If you’ve taken your baby to a playdate only to find that they sit near other children but never join in the fun, you may be just a bit concerned.
Does this mean your baby is anti-social at such a tender age?
Is the reluctance to engage in social interaction a sign of something more serious?
You can relax.
Your baby isn’t holding anything back. They are engaging in parallel play. They’re doing exactly what they should be doing at this age and right on cue.
What Is Parallel Play
Parallel play takes place when two toddlers play near one another, usually with the same material, without interacting directly. Parallel play is quite common in young children from 18 months old to age two.1
During parallel play, some children observe their playmates and mimic their behavior. While this can be considered as social behavior, there’s still a noticeable lack of full-on interaction2.
Examples Of Parallel Play
Parallel play is often seen on the playground among young children.
When two toddlers play in the sandbox near each other, they may both grab handfuls of sand and watch it sift through their fingers. Or they both use a bucket to build a sand castle. Each one is engaged with the process but not with each other.
If a playmate is playing with a doll, for example, the other child is likely to start playing with a doll as well.
Why Is Parallel Play Important
Every type of play contributes to a child’s cognitive development and social development, and parallel play is no exception3.
But the importance of this type of play is divided into two schools of thought.
Stages of play
Parten (1932) described parallel play as a stage children pass through as they develop from solitary players to social ones. She believed that the six stages of play – unoccupied, onlooker, solitary, parallel, associative, cooperative – were ordered, representing increasing levels of social participation.
As a result, parallel play is important because it represents a milestone in a child’s development of social skills. With age, this type of play will decrease4.
Strategy of play
Although Parten’s study proposed six categories of play as “stages”, other scientists have found that children sometimes do not go through these stages sequentially or at all.
While one child can progress from solitary play to parallel play and then to group play, another can go directly from solitary play to group play5.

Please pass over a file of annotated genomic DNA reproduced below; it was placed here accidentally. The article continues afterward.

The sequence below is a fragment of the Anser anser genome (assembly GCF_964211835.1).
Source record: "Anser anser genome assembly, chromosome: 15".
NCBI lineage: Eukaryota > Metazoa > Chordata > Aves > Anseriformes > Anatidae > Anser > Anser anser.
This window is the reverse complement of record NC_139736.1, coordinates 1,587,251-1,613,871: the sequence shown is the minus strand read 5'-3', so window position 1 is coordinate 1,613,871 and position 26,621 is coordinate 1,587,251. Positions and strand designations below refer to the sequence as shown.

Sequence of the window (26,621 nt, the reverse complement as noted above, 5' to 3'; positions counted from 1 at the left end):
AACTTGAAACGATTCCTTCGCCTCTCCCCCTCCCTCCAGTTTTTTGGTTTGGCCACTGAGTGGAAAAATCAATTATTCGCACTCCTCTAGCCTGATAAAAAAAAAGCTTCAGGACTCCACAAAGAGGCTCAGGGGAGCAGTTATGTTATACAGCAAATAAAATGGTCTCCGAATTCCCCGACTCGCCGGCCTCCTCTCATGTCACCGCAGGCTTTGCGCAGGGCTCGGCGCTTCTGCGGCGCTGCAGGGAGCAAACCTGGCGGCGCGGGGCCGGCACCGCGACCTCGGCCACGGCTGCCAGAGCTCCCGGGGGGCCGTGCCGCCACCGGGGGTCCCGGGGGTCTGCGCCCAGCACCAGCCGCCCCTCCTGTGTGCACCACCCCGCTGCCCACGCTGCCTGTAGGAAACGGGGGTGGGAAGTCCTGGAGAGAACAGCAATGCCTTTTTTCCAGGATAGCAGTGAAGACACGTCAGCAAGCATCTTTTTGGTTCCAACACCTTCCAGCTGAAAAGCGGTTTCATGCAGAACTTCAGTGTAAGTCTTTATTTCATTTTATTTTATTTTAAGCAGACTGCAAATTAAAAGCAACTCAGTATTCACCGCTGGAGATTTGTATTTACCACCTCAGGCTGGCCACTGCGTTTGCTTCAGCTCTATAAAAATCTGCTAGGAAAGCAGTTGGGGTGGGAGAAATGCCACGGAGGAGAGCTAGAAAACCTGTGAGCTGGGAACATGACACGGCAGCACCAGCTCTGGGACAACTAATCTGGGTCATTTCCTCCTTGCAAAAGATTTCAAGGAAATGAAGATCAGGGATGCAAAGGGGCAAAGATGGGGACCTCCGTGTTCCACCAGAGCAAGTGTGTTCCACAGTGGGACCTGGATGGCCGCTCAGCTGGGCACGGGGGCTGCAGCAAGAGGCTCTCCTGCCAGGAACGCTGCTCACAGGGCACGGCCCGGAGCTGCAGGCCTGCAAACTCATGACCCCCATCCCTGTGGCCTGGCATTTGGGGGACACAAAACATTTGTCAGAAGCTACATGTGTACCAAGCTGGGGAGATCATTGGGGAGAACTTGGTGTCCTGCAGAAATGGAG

Parallel play is also found to not vary much with age.
Sugarman-Bell (1978), believed that children developed person-oriented and object-oriented interactive abilities separately, resulting in two major modes of play – alone play and group play.
As the first year progresses, these two abilities begin to work together. Children begin integrating people into their physical activity of object manipulation and objects into their social environment in a systematic way.
Adding a social focus or an object focus is done one at a time, not simultaneously.
Children who are playing alone may desire to play with other children but may not have the skills to engage in group play immediately. Parallel play is a step or strategy to bring them closer to group play. It is an optional state that arises momentarily as needed. It provides a child opportunities to play with others.
Parallel play is therefore important because it initiates group play rather than being a developmental stage as previously believed6.
Final thoughts on parallel play
Playing, regardless of the types of play, is important in a child’s healthy development. It challenges and socializes a child through activities. Help them develop connections with people by setting up playdates for your child with children their age.
- 1.Anderson-McNamee JK, Bailey SJ. The importance of play in early childhood development. Montana State University Extention. 2010;4(10):1-4.
- 2.Grusec JE, Abramovitch R. Imitation of Peers and Adults in a Natural Setting: A Functional Analysis. Child Development. Published online June 1982:636. doi:10.2307/1129374
- 3.Milteer RM, Ginsburg KR, Mulligan DA, et al. The Importance of Play in Promoting Healthy Child Development and Maintaining Strong Parent-Child Bond: Focus on Children in Poverty. Pediatrics. Published online January 1, 2012:e204-e213. doi:10.1542/peds.2011-2953
- 4.Smith PK. A longitudinal study of social participation in preschool children: Solitary and parallel play reexamined. Developmental Psychology. Published online 1978:517-523. doi:10.1037/0012-16220.127.116.117
- 5.Robinson CC, Anderson GT, Porter CL, Hart CH, Wouden-Miller M. Sequential transition patterns of preschoolers’ social interactions during child-initiated play: Is parallel-aware play a bidirectional bridge to other play states? Early Childhood Research Quarterly. Published online March 2003:3-21. doi:10.1016/s0885-2006(03)00003-6
- 6.Bakeman R, Brownlee JR. The Strategic Use of Parallel Play: A Sequential Analysis. Child Development. Published online September 1980:873. doi:10.2307/1129476